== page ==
The purpose of this blog is to develop an understanding of what the libertarian (or post-libertarian) ideal actually is, looking at multiple philosophies, pathways and organisational forms that provide different degrees of voice and exit, producing a multi-faceted patchwork of governance that allows for these relations to grow and scale outwards.
My name is Chris Shaw. I am an independent researcher and writer, publishing with a number of outlets. I would describe myself as a decentralist and post-libertarian.
My main research interests surround governance; organisation theory; state formation; market formation/creation; non-capitalist markets; state-market relations; network theory; accelerationism; patchwork theories; identity/meaning-making; deconstructing socio-political forms and functions; libertarian/post-libertarian political theory; and the dynamics of group formation.
You can contact me here:
Twitter page: https://twitter.com/ChrisShaw93
Facebook page: https://www.facebook.com/chrisshaw93
Academic publishing page: https://warwick.academia.edu/ChrisShaw
My Libertarian Ideals
It is only recently that I have described myself as a libertarian (or post-libertarian), previously identifying with far-left ideologies such as communism and Maoism. This change in political views mainly came about as a result of extensive reading into the ideas of the Austrian school and its offshoots. As well as this I’m influenced by left-libertarian and libertarian socialist thinkers who have a good critique of modern state capitalism and its ills. I’ve also become interested in post-Keynesian monetary ideas, and their compatibility with free banking. Further, Marxian economics, Ricardian socialism, Mutualism and general anarchist political economy are significant influences on my thought and ideas. Finally, I’ve recently been influenced by accelerationist philosophies that advocate accelerating the tendencies of modern capitalism toward their inevitable contradictions, which provides the potential for new societies and realities to be born from these latent crises and failures.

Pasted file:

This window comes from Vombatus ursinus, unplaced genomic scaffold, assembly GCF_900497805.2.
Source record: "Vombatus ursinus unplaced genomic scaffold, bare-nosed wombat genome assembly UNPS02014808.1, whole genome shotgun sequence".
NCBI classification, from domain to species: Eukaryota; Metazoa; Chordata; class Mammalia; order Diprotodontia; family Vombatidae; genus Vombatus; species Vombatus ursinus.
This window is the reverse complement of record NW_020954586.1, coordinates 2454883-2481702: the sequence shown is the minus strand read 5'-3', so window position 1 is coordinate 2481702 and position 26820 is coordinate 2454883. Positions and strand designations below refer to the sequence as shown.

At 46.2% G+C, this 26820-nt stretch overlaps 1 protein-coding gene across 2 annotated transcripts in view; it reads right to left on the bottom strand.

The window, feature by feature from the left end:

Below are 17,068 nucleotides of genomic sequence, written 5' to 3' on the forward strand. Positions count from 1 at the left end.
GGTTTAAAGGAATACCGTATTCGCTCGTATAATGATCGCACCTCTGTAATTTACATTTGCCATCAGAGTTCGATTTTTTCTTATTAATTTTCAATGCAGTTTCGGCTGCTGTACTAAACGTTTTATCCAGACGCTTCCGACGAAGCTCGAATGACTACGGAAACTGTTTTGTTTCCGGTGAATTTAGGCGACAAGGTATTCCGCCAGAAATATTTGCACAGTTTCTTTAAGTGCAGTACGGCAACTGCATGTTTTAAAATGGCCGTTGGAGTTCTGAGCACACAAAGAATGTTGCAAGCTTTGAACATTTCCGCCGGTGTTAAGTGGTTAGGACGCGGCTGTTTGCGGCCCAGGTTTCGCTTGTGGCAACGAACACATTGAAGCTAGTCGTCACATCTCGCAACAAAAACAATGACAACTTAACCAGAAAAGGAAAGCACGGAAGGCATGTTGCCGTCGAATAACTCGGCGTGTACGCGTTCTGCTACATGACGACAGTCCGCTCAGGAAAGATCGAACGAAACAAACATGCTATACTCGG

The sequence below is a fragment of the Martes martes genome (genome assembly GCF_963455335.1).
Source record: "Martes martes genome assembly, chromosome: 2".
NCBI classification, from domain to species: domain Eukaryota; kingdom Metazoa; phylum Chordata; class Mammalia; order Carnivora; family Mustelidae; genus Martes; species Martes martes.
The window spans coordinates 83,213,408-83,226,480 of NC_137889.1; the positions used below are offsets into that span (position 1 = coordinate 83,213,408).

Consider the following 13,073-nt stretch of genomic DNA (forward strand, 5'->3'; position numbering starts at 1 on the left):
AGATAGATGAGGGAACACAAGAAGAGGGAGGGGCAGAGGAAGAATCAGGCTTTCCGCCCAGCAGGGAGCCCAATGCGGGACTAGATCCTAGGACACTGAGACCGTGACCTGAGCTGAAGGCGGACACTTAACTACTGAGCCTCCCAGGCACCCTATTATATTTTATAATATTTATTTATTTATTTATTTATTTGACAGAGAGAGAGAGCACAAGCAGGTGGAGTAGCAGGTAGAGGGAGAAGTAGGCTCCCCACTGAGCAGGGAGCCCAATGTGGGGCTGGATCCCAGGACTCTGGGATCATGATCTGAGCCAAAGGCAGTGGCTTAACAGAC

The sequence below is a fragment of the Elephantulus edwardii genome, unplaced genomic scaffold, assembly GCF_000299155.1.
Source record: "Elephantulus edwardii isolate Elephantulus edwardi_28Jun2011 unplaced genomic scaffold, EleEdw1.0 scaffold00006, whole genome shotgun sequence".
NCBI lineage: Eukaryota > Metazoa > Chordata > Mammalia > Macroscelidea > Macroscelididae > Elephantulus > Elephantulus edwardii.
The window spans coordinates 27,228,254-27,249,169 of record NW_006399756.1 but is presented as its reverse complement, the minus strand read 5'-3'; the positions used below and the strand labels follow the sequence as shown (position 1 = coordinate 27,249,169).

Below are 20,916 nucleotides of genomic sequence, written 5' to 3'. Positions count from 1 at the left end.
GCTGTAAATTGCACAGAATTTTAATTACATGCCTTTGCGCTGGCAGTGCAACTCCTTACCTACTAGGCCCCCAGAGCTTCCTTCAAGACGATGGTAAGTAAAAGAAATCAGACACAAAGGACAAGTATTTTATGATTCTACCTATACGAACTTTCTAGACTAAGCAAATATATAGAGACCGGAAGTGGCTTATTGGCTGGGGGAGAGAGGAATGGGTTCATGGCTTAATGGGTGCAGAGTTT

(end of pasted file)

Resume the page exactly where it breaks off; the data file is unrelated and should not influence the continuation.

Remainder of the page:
My social views tend toward a neo-reactionary traditionalism influenced by Anglican and Catholic traditions and informed by Nietzsche’s understanding of the will to power and the Ubermensch. I see social hierarchies, a radical aristocracy and the developing of mutual relations of social cohesion as important variables in constructing a society of tradition and liberty. In this sense, I believe that understanding our moral intuitions and ingrained axiomatic positions of law and ethics as the fruits of God’s patronage are important in inculcating responsibility and cohesiveness in our wider society.
These influences have led me to believe in a society based not around centralised control, but rather one based around multiple forms of governance, cooperation and exchange, that emphasises the ability for power to be variable and flexible, rather than concrete and calcified. In this vein, I believe there needs to be a push for the decentralisation of societal dynamics and governance structures, as well as working both inside and outside the current governing systems, through multiplicitous forms of secession, decentralism, mutualism and organic tradition.